可持续发展

Stage 1: Avoid

In order to attain its biodiversity goals, Kering prioritizes avoiding negative impacts whenever possible, especially in areas of critical ecological importance. “Avoiding” is a top priority, as it ensures ‘no-take’ from areas with the highest value to conservation.

Phase 1 Eviter
Kering’s commitments

•    Continue to ensure that all plant and animal-based raw materials in its supply chain come from legal, verifiable sources at a minimum, closely adhering to guidance issued under CITES, the IUCN Red List, and other relevant national and international conventions. 


•    Continue to ensure the viscose and other wood-pulp based materials come from supply chains that avoid sourcing from ancient and endangered forests, using the CanopyStyle methodology and/or FSC certification. 


•    By 2025, eliminate the sourcing of all materials that lead to the conversion of ecosystems with high conservation value (using scientifically recognized reference systems), with attention to forested areas, grasslands, wetlands and freshwater/marine ecosystems. This is in direct support of the CBD goal of “no net loss of nature by 2030”.


•    By 2025, achieve 100% traceability of all materials to at least the country level, and to the farm level for key materials like leather.

Phase 1 Eviter
Spotlight on ongoing work: Avoiding ecosystems with high conservation value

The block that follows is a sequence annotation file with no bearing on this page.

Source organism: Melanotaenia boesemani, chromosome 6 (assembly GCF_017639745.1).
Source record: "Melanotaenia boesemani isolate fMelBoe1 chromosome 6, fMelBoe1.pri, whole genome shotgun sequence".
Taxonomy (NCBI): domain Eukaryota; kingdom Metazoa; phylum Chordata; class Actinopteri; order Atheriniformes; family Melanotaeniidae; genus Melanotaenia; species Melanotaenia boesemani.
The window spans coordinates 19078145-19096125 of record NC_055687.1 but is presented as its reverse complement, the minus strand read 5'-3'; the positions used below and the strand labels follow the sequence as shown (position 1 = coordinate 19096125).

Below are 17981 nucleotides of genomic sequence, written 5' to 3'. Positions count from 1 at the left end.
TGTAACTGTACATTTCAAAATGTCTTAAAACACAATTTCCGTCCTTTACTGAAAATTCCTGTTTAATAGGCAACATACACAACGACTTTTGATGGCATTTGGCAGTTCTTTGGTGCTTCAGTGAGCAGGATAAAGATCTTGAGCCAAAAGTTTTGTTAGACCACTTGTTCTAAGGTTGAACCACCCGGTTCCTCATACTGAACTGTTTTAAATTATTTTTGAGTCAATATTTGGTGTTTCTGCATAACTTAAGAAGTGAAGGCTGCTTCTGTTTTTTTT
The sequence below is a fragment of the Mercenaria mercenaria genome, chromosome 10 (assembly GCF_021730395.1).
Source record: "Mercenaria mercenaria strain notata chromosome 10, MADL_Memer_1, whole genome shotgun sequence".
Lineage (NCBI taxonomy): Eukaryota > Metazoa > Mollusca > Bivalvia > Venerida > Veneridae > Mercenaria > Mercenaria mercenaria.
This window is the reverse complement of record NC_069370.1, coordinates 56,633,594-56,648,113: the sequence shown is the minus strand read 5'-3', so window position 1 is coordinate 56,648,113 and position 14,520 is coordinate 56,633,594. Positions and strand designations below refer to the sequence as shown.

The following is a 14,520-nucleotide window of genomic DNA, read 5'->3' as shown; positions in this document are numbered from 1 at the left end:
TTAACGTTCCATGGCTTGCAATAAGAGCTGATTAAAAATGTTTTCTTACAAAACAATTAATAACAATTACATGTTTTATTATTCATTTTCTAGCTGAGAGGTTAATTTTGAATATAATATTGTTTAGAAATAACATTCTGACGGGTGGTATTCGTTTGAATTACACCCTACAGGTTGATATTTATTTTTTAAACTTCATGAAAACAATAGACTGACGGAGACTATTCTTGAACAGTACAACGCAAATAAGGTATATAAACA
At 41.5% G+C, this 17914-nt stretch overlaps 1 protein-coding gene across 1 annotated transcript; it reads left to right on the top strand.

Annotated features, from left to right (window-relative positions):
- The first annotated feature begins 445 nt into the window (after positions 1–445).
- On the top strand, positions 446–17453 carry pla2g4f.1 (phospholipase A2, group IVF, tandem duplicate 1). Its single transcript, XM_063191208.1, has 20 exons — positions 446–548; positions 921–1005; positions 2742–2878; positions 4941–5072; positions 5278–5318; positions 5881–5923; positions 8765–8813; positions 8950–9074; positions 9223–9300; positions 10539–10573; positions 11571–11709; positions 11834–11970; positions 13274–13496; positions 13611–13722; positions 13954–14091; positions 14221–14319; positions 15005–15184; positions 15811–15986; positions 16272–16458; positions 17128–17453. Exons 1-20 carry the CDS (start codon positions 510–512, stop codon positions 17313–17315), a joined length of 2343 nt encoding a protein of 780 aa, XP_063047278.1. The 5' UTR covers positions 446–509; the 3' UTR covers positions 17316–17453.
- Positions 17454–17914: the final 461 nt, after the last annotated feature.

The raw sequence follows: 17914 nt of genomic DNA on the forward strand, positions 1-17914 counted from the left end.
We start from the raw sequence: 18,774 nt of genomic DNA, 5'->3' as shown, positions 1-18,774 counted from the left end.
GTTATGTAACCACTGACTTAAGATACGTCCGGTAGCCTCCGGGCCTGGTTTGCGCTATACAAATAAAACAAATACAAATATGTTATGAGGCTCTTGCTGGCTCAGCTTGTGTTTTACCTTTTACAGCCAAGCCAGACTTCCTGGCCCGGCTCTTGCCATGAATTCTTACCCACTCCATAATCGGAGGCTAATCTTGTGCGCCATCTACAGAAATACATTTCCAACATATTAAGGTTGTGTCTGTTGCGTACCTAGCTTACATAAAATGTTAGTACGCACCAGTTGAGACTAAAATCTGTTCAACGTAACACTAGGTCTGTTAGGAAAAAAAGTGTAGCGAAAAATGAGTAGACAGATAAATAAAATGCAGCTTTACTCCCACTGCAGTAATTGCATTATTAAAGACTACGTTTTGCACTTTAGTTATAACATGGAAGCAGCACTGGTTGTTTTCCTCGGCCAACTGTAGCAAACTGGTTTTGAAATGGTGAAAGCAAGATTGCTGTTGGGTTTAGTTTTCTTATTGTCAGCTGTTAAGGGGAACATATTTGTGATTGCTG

As a Group, Kering protects critical habitats and ecosystems through strict sourcing policies. For instance, the Houses do not work with suppliers that source leather from farms involved in any form of deforestation, such as in the Amazon Biome (where forest is still cut to make way for cattle farms). The brands enforce this principle through contractual clauses which include traceability measures.


The Group also works with the NGO Canopy to ensure the supply chain is free of products sourced from ancient and endangered forests as part of the CanopyStyle Initiative, particularly when it comes to viscose and other cellulosics.


Together, these sourcing practices protect biologically-rich ecosystems, and allow wild plant and animal species to thrive in large, undisturbed contiguous areas. These actions also ensure the continued protection of forests, which are critical carbon sinks.


Finally, Kering’s sourcing policies ensure that all plant and animal-based products in its supply chain come from legal and verifiable sources, with strict adherence to international and national treaties and conventions. In the case of reptilians, for instance, the Group works closely with the International Union for Conservation of Nature (IUCN) and Southeast Asian Reptile Conservation Alliance (SARCA) networks to prioritize both traceability as well as conservation programs. These actions ensure that markets remain transparent, regulated and subject to external scrutiny.